True labor contractions occur in regular intervals, lasting around 30 to 70 seconds per episode. The interval gets closer, and the sensation gets stronger over time. On the other hand, false contractions occur at irregular intervals.
When you move, true contractions will continue. You cannot obtain relief by shifting your position or through rest. False contractions cease when you rest or change positions.
False contractions are generally weak, unlike true contractions.
The location of the pain may also indicate whether it is true or false.
In true contractions, the pain or discomfort may start in the lower back area then radiate to the front of the abdomen or vice versa. False contractions can only start in the front of the abdomen and/or pelvic area.
When should you call a doctor or healthcare provider?
During your pregnancy, you can expect a lot of symptoms and sensations occurring in your body.
If you are not sure if what you’re experiencing is labor, give your doctor or healthcare provider a call.
You should also call your doctor or healthcare provider ASAP under these circumstances:
- If you are experiencing vaginal bleeding
- If your water breaks or there is continuous leaking of fluid
- You are experiencing strong contractions every five minutes or less
- The contractions are intense that you are not able to walk through
- There are noticeable changes in your baby’s motion
- You are having signs of true labor contractions at less than 37 weeks
Don’t be afraid to get in touch with them with any questions you might have regarding your situation. Feel free to discuss your concerns and ask whether or not your contractions are signs of true labor.
Here are tips on what to do when having contractions.
Do you know what to do when labor starts?
Early labor contractions can feel like menstrual cramps or gas pain, which may be accompanied by low back pain. Check out our post to learn more about back labor if you suspect you are experiencing that.
Now, some women may notice the sensation immediately; others may only become aware of them until they are in labor. Both are normal, and it’s OK if you miss the early symptoms.
So what do you do when you start having these sensations?
Imagine you’re just going about your day when you start feeling the pain in your lower back area. Then came the sensation of gas pain or menstrual cramps.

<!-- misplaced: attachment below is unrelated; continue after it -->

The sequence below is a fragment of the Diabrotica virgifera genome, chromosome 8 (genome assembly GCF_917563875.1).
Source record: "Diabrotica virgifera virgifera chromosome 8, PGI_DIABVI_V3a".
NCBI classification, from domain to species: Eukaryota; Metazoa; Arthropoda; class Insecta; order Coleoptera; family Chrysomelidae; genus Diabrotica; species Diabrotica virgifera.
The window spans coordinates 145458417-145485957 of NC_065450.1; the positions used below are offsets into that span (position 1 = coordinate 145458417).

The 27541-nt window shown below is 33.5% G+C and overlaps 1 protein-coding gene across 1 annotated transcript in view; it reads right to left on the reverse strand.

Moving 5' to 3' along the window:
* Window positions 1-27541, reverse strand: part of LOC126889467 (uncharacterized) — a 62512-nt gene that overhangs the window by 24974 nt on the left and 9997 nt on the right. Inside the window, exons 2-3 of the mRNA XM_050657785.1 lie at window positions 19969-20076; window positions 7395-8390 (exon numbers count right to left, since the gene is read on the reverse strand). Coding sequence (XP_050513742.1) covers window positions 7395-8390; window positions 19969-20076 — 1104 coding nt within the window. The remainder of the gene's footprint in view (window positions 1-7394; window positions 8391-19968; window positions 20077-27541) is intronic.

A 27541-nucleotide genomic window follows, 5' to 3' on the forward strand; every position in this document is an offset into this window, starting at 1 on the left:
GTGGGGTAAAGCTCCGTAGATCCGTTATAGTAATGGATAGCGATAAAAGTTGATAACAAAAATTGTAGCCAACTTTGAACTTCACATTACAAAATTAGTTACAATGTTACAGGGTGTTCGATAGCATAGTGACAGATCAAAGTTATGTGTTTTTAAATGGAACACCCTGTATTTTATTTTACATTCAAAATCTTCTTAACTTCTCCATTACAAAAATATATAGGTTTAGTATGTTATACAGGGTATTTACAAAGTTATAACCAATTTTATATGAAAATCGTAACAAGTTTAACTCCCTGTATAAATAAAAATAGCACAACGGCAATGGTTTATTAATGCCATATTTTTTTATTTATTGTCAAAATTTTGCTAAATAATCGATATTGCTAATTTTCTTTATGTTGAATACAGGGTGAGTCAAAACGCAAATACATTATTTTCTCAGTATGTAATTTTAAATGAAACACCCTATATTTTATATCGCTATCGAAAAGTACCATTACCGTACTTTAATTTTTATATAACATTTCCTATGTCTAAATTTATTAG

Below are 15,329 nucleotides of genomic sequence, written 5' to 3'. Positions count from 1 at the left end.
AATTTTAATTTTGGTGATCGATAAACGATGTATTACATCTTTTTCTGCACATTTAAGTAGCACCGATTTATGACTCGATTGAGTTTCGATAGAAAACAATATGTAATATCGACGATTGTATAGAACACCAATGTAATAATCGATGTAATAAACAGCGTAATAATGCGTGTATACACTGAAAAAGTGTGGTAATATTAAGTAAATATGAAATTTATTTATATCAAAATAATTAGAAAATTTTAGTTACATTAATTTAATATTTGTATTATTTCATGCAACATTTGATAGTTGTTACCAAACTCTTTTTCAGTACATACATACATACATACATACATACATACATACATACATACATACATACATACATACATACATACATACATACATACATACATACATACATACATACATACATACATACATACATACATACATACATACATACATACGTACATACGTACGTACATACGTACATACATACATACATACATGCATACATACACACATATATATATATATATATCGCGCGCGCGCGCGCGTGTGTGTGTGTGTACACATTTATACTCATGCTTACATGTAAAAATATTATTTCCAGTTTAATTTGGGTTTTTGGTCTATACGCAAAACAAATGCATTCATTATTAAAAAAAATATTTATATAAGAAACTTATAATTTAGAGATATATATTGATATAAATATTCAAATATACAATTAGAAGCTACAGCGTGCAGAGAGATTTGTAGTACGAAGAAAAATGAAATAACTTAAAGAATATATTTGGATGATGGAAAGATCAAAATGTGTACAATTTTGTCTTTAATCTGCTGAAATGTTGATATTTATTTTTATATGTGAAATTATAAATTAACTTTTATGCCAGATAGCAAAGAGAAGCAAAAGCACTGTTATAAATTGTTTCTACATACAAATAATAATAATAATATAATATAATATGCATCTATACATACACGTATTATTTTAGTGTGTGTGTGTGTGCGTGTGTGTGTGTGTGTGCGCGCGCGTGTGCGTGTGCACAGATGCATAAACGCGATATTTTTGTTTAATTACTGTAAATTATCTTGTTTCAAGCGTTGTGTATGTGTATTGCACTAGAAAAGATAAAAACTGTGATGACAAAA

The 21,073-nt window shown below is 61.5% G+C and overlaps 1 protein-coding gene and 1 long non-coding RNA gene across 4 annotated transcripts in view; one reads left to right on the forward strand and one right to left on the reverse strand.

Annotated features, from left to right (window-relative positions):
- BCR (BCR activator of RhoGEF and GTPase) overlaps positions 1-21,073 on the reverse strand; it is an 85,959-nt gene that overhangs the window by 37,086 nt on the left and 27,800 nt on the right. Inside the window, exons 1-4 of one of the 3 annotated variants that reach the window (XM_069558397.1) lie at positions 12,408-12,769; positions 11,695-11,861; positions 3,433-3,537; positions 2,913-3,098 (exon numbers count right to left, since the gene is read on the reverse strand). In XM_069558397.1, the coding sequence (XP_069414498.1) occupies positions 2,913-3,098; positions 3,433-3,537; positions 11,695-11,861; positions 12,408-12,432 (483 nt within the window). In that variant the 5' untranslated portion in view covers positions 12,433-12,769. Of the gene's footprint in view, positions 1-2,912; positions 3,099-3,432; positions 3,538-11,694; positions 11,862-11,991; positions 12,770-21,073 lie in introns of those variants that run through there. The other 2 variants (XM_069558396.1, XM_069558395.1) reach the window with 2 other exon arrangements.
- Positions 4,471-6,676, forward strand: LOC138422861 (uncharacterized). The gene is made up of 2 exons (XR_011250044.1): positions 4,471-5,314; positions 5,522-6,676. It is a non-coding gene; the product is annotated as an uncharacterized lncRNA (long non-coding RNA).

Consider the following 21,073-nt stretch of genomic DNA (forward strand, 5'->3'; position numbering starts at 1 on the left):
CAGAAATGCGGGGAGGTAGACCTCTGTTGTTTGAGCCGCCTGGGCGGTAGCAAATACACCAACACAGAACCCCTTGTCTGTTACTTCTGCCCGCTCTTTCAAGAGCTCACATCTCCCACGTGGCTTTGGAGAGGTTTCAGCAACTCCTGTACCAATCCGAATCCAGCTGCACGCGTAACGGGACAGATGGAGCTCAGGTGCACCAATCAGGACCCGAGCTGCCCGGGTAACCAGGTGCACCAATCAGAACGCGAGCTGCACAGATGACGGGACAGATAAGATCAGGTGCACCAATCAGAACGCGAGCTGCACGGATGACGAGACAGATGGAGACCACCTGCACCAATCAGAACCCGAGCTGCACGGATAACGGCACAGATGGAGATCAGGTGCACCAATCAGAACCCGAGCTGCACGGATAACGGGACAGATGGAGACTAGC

Here are practical tips on what to do during contractions.
Your first reaction when you start feeling the contractions is to relax. Lay on the couch and breathe easy. You might want to time your contractions and jot down this information so you can share it with your doctor or healthcare provider.
If you feel doing it, you can walk around the house at a relaxed pace.
Wondering how to keep labor contractions going?
Avoid the weightlessness of being submerged in the tub or pool. It can slow down your labor
If you want to experience the relief that water provides, hop in the shower for a soothing release from the distress or anxiety.
Want to know what to do during contractions at night?
Try to get back to sleep. This may seem easier said than done but save your strength. Rest and prepare for the wonderful things to come.
What to do when having contractions in a public place?
Don’t panic. Just remember this is normal, and everything is going to be all right.
Grab your phone and call your loved ones. You can sit down for a while or continue doing about what you were doing.
The important thing is that you remain calm and relaxed throughout this ordeal. It’s nothing to be worried about.
Find a distraction.
Do you find it hard to relax?
Sometimes, the key to taking it easy is to distract yourself from the pressing matter. Get preoccupied with something.
Find anything that can help keep your mind off what’s going on. Focus on other things.
You can turn on the TV or open Netflix to watch a movie. Or you can keep your hands busy by preparing some snacks that you’re going to bring to the hospital or birthing center. Perhaps go on a leisure walk in the garden or around your home.
There may be some last-minute things that you need to do before heading to the birthing facility. So you can use this time to get it done to keep your mind off the contractions.
Just remember to keep it easy. Relax and conserve your energy.
Grab a light snack and stay hydrated.
Did you know a light healthy snack and proper hydration contributes to a shorter labor time by as much as 90 minutes?
Focus on your nutrition. Carbs are a good choice to give you the energy you need. But if you feel they’re too heavy for you, you can go for granola, protein bar, or fruit.
A big no-no would be spicy food; it might trigger diarrhea during labor. Take caution on greasy or fried food as well.
Would you believe dehydration is one of the main causes of having an ineffective contraction?
You should also strive to drink enough to avoid dehydration during your labor.
Take your time and stay at home.
What if you’re at home and alone when the contractions occurred?
Take your time and relax. Give your partner, family, or close friends a call. Inform them that your situation.
Don’t believe everything you see in the movies. You don’t have to rush to the hospital when your water breaks (unless you’re suffering from an infection or the baby’s cord is coming out).
There are benefits to staying at home as you wait for your loved ones to arrive.
It is a familiar place, and you know you and your baby will be safe. So you get a better experience at home even if you’re alone and unassisted.
If you feel concerned or unsafe about your condition, that’s the time you head to the hospital. Otherwise, home is the best place to be.
Pack a ready-to-go bag.
Hopefully, you should have a ready-to-go bag packed. So when you need to go to the hospital, you just pick it up and head out the door. Check out our post to learn more on what to pack in your hospital bag.
Keep calm. Always.
The most important reminder of them all: relax.
There’s no use to getting panicky and alarmed. Labor contractions are normal. Just listen to your body, and stay calm at all times. That way, you can think clearer and react better to your situation.
We hope these pointers gave you an idea on what to do when contractions start.
Stay safe and keep calm always.